Ten years in the making, this award-winning feature-length documentary was filmed during nine journeys throughout Tibet, India and Nepal. Cry of the Snow Lion brings audiences to the long-forbidden "rooftop of the world" with an ...
|20 juin 2007 par Joseph's Blog |
The history of Tibet has been documented in many places. If you'd like to see a film that captures the situation I recommend to you Tibet: Cry of the Snow Lion. It isn't an easy documentary to watch, but it is a very powerful one. ...
|6 juin 2007 par The maiden |
And what this means is that the American consumer is helping to fund torture in Tibet. Think of this the next time you go shopping. ______. -A couple of good video resources:. Tibet: Cry of the Snow Lion. Voices in Exile ...
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I have been in this racket of blogging (mostly, political blogging) for a while now. What never ceases to amaze me is the amount of time and effort some people will put into analyzing me and tracking everything I do and/or write.
Today, for example, checking on my visitor stats for my political blog, I noticed a surge in searches leading to various of my sites (and those of others) that all clearly served only one purpose: tracking my presence in the blogosphere. This became especially apparent when I saw that a certain someone (or a certain number of individuals) really started digging into my blogging past, looking for and at, for example, comments I posted to other people's blogs several years ago.
For those who don't know, I am actually quite well known in Canadian politics and/or the political blogosphere. Government ministries and agencies, for instance, regularly run specific Google searches for my name if they want to read my latest opinions on current affairs.
I don't pretend to be an opinion-maker, but that's how, apparently, a lot of people see me. In fact, many of those who are opposed to my particular political views are outright scared of what I might write -- so scared in fact that they will do everything in their power to discredit me (and, as I mentioned at the start of this piece, spend an exorbitant amount of time and energy on such efforts).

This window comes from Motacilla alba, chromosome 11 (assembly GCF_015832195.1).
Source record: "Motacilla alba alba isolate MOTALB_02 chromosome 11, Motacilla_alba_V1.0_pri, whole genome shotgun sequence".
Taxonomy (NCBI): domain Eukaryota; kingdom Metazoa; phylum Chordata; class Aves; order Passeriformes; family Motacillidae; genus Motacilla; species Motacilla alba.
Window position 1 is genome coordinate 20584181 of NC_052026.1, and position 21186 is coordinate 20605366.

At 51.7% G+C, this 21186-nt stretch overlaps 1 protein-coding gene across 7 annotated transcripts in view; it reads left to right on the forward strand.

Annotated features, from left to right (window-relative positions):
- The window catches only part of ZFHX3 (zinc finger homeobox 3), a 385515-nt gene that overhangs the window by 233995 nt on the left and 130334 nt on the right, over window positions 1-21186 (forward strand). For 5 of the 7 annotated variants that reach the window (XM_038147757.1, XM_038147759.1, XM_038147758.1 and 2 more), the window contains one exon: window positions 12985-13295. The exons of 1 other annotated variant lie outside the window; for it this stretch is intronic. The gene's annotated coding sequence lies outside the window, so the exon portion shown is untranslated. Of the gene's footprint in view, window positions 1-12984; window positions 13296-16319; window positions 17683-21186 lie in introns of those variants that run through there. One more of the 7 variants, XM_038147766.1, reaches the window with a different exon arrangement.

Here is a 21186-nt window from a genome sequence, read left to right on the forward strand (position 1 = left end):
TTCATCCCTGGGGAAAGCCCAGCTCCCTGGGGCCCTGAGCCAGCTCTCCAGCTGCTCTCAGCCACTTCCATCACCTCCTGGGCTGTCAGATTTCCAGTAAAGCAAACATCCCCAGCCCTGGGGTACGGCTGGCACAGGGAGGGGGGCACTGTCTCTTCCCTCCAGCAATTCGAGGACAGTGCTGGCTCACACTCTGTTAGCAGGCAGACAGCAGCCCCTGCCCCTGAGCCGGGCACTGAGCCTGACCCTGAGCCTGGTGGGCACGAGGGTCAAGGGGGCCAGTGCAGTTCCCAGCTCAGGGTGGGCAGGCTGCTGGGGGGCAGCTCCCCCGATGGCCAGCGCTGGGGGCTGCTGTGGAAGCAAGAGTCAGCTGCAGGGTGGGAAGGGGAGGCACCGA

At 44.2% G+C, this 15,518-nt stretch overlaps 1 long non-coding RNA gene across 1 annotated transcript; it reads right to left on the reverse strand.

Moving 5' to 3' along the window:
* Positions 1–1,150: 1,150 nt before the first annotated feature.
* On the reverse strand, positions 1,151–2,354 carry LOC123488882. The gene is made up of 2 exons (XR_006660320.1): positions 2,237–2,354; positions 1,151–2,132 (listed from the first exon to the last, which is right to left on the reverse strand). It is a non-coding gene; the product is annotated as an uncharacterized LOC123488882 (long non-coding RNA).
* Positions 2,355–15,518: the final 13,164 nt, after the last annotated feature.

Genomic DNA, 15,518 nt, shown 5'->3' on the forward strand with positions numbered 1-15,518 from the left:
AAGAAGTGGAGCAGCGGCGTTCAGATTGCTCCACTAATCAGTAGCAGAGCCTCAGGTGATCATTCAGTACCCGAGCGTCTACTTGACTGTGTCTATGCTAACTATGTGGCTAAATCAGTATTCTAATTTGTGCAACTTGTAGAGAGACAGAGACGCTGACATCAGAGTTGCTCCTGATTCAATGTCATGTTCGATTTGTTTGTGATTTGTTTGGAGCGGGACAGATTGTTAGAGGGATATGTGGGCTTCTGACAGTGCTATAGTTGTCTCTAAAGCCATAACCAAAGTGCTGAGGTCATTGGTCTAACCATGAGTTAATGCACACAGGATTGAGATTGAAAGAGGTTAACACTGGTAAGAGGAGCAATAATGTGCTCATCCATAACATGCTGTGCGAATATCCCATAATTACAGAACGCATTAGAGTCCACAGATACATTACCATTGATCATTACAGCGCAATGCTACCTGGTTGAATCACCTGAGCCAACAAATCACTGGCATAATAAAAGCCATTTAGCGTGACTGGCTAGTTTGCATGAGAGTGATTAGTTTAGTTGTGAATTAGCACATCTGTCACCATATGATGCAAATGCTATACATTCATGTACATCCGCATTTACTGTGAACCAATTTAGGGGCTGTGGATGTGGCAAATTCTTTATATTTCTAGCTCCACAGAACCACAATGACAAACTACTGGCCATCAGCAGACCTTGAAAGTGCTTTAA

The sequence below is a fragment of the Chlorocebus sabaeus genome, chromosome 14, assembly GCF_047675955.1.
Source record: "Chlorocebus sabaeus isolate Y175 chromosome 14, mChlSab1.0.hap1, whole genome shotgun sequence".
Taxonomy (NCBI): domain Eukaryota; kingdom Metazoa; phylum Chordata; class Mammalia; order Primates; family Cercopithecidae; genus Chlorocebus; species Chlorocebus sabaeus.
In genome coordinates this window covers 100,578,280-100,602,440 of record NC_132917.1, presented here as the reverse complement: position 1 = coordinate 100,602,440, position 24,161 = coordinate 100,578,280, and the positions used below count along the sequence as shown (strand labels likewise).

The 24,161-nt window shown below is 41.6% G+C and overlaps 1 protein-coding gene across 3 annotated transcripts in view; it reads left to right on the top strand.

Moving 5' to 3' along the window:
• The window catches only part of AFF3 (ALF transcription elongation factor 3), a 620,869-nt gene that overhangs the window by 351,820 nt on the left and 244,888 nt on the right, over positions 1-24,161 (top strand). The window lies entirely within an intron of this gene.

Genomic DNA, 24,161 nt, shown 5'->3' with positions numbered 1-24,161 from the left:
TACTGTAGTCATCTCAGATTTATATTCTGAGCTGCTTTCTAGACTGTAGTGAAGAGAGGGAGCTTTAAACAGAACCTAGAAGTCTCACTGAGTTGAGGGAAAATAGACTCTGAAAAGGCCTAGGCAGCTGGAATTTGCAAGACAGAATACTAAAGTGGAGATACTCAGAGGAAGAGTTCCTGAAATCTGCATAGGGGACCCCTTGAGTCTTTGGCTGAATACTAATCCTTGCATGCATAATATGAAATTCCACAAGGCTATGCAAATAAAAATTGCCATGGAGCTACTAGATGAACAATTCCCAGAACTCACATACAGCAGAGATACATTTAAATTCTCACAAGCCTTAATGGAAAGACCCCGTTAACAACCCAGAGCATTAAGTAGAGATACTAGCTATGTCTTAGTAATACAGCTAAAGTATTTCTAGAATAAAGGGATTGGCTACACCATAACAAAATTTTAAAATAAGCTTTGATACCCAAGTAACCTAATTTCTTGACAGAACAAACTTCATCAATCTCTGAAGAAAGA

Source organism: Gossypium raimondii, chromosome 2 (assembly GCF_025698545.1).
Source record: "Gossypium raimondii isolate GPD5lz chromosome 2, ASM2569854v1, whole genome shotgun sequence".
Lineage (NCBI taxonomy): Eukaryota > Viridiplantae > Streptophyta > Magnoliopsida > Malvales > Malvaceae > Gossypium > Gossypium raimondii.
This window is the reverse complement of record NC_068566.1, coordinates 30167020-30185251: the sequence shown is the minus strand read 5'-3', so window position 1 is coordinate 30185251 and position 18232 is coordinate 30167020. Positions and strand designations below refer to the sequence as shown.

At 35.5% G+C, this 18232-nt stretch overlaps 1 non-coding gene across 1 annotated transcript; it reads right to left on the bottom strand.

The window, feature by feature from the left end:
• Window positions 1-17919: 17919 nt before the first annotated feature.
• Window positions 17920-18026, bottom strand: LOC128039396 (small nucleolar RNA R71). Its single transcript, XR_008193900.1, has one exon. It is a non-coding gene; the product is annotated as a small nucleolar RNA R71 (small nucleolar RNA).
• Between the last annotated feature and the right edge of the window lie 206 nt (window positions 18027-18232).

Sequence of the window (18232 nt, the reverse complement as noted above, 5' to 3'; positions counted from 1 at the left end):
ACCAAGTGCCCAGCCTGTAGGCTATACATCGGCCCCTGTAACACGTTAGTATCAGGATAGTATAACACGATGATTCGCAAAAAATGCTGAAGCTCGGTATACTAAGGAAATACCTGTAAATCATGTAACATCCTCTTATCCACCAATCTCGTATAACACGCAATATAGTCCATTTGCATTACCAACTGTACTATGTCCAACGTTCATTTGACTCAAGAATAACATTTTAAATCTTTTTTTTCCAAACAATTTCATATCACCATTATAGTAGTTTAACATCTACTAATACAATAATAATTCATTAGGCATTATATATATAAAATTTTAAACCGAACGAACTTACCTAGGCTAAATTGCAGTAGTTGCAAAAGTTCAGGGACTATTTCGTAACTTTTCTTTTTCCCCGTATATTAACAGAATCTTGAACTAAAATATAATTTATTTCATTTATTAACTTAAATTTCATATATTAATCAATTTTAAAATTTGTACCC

I am merely an observer of the political scene (a highly experienced and educated observer, but an observer nonetheless). The decision to blog/write about politics was born of a need to vent -- after all, the world has become such a mess that it's hard not to explode whenever the news comes on.
It is true, though, that I hope to sway readers in some way -- preferably away from those parties and other influences that I deem noxious and harmful (e.g., in Canadian politics, that would be the Liberal Party). I must be quite successful, given how my opponents crap in their pants whenever I publish a new article or column.
Be that as it may, they can do, say and write whatever they want -- it's no skin off my nose. They're only wasting their time because I can't be silenced. And, so far, anyone who has tried to discredit me only managed to discredit themselves, wrecking their reputation in the process.
Since most of them are uneducated welfare cases who spend all their waking hours blogging at the expense of people like me (i.e., someone who works for a living and pays taxes), I take comfort knowing that they're kept busy -- otherwise, they'd be hanging around street corners begging for spare change (then again, one of them has actually become a "blogging panhandler" recently, asking readers for spare change).
Yes, I have more education in my pinkie than most of them could ever achieve in three or ten lifetimes (for starters, they can't even spell, which makes reading their blogs a horrendous exercise in futility). Sure, I am an arrogant A-hole, but when you are blessed and privileged enough to be one, why not?
Werner Patels has been banned from this website and won't be allowed to restore his membership at any point in the future. We have been forced into this ...